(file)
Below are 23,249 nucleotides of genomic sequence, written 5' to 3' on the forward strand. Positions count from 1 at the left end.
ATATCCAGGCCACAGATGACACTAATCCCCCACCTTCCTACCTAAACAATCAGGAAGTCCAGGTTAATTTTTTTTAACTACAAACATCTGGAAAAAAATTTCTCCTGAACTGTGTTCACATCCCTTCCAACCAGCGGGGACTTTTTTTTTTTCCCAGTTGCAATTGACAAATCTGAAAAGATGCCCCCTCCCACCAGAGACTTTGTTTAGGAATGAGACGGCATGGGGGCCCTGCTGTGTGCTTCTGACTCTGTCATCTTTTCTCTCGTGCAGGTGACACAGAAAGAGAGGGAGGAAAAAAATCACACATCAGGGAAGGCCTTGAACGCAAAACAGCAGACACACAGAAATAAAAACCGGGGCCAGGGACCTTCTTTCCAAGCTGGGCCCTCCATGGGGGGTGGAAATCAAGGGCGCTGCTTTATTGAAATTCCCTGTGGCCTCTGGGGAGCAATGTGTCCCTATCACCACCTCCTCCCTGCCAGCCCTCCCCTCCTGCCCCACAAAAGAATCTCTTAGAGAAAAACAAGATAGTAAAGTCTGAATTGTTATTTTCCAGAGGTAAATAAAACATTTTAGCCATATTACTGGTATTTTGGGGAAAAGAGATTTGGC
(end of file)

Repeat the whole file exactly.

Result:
Below are 23,249 nucleotides of genomic sequence, written 5' to 3' on the forward strand. Positions count from 1 at the left end.
ATATCCAGGCCACAGATGACACTAATCCCCCACCTTCCTACCTAAACAATCAGGAAGTCCAGGTTAATTTTTTTTAACTACAAACATCTGGAAAAAAATTTCTCCTGAACTGTGTTCACATCCCTTCCAACCAGCGGGGACTTTTTTTTTTTCCCAGTTGCAATTGACAAATCTGAAAAGATGCCCCCTCCCACCAGAGACTTTGTTTAGGAATGAGACGGCATGGGGGCCCTGCTGTGTGCTTCTGACTCTGTCATCTTTTCTCTCGTGCAGGTGACACAGAAAGAGAGGGAGGAAAAAAATCACACATCAGGGAAGGCCTTGAACGCAAAACAGCAGACACACAGAAATAAAAACCGGGGCCAGGGACCTTCTTTCCAAGCTGGGCCCTCCATGGGGGGTGGAAATCAAGGGCGCTGCTTTATTGAAATTCCCTGTGGCCTCTGGGGAGCAATGTGTCCCTATCACCACCTCCTCCCTGCCAGCCCTCCCCTCCTGCCCCACAAAAGAATCTCTTAGAGAAAAACAAGATAGTAAAGTCTGAATTGTTATTTTCCAGAGGTAAATAAAACATTTTAGCCATATTACTGGTATTTTGGGGAAAAGAGATTTGGC